That said, it cannot escape notice that the scientific precision found in meteorology is also to be found in the science of ballistics, which is concerned with the launching, flight and exact landing of projectiles, and which at present therefore is of great relevance to the armed forces of our own and other nations who are pouring down a different kind of rain as they attack from the air the IS militants in Iraq and Syria. The historical and political reasons for this conflict are greatly complex and in their effects deeply tragic — not least this last week, in the murder of that truly good man Alan Hemming from Salford. But even deeper than the historical and political reasons for this conflict, is that darker side of human nature, against which the human goodness of Alan Hemming stands out in such contrast. The goodness of this ordinary man, simply desiring to help others in need, as he travelled with his Muslim friends, to convoy medical and food aid to refugees in Syrian camps — that goodness stands in stark contrast to the near madness of the desire at all costs to dominate and subjugate others, so cruelly and callously demonstrated by the words and actions of the IS militants. And that near madness in turn also stands in stark contrast to the rationality of the sciences which provide the weapons with which the rest of the world may be able, at least on the most optimistic scenario, to geographically contain that madness.

What these current events remind us of then, is what we still lack: a science of human nature and relationships, a science with which to guide the ballistics of the human heart into the ways of peace, justice and the gladness of which the prophet Joel spoke in our first reading, when the inhabitants of the land ’shall eat in plenty and be satisfied’. How long ago was that written? Nearly two thousand five hundred years ago; and yet after all that time, and even with the more recently rapid advance of so many sciences, the land of Israel and Palestine of which Joel spoke seems no nearer, and perhaps even farther away from that long deferred peace and plenty. Even now, we have no science of human nature and relationships, to put all these things right.

But is that correct? We do, of course, have what are called the human sciences, of psychology and social science for example, and also of historical research and political science; and all of these have important insights to contribute to our understanding of human nature and relationships, insights based on non-partisan analyses, which if we attend to them may help us see through the more extravagant and unsubstantiated claims of politics, the market, ideologies and religions. But of themselves these analytic insights may not be enough to guide us and the world to a better place of peace and justice. As well as these scientific insights, we need a science of a deeper and less academic sort: the word ‘science’ at root simply means knowledge, and the kind of knowledge we need is self-knowledge – which is precisely what our second reading tonight tells us about.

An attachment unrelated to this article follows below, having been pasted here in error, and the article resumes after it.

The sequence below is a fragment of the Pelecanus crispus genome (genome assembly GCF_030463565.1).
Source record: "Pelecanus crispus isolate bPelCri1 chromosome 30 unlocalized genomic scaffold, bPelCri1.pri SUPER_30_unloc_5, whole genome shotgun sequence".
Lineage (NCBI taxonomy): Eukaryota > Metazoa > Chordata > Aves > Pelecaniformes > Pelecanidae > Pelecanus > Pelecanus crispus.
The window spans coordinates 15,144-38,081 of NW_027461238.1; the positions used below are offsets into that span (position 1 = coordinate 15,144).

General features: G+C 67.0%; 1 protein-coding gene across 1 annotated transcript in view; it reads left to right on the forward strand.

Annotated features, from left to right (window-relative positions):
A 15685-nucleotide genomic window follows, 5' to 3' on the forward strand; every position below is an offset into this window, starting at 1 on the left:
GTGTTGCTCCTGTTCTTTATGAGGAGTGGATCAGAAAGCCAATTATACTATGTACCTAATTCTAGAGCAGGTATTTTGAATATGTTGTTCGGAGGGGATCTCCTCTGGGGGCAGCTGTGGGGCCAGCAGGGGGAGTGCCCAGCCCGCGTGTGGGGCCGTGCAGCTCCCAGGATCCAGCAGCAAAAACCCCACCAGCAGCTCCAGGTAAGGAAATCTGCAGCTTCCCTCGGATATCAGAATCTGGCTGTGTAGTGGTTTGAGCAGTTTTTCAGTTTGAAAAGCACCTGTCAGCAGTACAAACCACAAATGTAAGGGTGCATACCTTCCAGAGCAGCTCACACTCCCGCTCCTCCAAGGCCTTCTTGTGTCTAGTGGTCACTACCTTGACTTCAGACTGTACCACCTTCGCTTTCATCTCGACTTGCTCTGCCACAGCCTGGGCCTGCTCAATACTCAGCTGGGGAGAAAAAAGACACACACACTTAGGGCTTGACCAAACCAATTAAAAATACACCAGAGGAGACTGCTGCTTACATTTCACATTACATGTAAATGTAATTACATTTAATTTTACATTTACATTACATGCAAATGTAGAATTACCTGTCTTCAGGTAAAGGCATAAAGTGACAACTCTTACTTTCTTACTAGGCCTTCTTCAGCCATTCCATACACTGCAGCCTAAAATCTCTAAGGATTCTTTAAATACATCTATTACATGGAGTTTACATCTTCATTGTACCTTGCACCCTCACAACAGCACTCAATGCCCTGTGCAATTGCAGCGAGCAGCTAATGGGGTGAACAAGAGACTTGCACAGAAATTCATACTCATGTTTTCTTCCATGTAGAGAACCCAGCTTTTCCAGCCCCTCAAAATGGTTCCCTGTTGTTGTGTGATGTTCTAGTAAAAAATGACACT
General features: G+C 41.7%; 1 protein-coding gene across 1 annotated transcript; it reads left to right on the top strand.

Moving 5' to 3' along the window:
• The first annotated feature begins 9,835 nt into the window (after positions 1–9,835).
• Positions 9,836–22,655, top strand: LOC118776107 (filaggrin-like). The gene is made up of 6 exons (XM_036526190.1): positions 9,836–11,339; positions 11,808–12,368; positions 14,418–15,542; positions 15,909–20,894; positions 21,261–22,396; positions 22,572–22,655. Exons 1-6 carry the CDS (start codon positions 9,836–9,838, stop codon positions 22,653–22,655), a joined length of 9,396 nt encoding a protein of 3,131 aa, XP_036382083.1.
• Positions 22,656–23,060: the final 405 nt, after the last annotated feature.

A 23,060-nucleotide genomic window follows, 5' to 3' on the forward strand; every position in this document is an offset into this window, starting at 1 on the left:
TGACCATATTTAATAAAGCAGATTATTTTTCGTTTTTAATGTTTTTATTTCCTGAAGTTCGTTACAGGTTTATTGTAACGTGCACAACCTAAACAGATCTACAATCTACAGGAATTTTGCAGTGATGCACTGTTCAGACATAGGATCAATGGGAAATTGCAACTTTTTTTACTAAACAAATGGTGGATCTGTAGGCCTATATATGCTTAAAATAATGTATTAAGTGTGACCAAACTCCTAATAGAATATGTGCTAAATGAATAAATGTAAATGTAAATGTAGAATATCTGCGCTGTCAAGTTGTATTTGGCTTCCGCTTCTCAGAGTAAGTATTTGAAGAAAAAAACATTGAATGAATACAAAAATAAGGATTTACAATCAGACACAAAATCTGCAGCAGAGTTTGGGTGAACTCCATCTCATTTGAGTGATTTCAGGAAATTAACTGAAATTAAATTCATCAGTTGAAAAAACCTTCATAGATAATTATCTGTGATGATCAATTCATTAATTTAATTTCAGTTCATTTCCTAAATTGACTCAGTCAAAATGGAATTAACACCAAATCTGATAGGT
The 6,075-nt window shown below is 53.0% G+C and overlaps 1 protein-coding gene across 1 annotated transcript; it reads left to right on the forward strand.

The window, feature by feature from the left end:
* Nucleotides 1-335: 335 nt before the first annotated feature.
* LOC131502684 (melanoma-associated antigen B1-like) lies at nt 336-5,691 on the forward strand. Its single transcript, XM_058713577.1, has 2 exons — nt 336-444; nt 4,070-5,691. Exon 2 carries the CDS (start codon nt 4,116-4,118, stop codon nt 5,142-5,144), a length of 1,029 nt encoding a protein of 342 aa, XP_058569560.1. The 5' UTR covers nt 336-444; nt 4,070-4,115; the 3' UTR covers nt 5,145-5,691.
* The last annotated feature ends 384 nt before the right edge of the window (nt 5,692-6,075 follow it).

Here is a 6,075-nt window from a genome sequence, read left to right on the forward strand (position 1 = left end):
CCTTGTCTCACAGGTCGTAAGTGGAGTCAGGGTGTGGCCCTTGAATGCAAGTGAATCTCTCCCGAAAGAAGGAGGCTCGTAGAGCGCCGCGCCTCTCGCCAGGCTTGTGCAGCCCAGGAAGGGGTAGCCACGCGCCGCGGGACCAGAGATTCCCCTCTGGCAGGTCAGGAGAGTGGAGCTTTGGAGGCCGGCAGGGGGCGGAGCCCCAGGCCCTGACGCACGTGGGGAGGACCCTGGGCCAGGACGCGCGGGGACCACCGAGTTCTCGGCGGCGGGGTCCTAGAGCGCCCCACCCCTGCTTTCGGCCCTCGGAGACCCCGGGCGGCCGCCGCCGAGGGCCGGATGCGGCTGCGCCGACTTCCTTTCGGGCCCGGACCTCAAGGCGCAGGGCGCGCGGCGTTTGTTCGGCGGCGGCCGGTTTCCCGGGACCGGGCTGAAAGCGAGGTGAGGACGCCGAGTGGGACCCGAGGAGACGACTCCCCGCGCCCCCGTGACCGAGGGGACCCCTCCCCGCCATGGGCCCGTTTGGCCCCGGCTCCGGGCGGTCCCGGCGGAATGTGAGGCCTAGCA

‘Do not worry about your life’ Jesus says, but ‘strive first for the kingdom of God’. What does this mean and is it even possible? To get a sense of what Jesus meant, I think, we need to remember that he also is quoted as saying that the kingdom he spoke of was not a visible earthly kingdom, and that it was ‘within you’ and ‘among you’. The kingdom of God, in other words, is a way of living with and relating to one another and ourselves. It is a way of living and relating that is not disturbed and disfigured by fears and anxieties, especially those fears and anxieties that derive from seeing and valuing everything and everyone mainly or even only from our own point of view. Defending at all costs our own interests as we conceive them, and maintaining at all costs our own self-image, can lead to a very untruthful view of the world, since clearly there are other people in it. And if we find means of power over others, either as petty domestic or workplace tyrants, or as IS militants, we may become infected in different degrees by that near madness I mentioned earlier – the near madness of a secret desire to assuage our own fears and compensate for our own inadequacies by trying at all costs to dominate and subjugate others.

How is the kingdom of God different? Above all because it is the kingdom of forgiveness — a way of living with and relating to one another and ourselves that frees us from the need to maintain those appearances that can lead us into the absurdities of pride or the depths of despair — a way of living and relating that humbly and happily accepts that we are all in this together: God-forgiven first, and then slowly self-forgiven sinners, but thereby also given strength enough and courage enough to get through and wherever possible get over whatever causes our current fears and anxieties.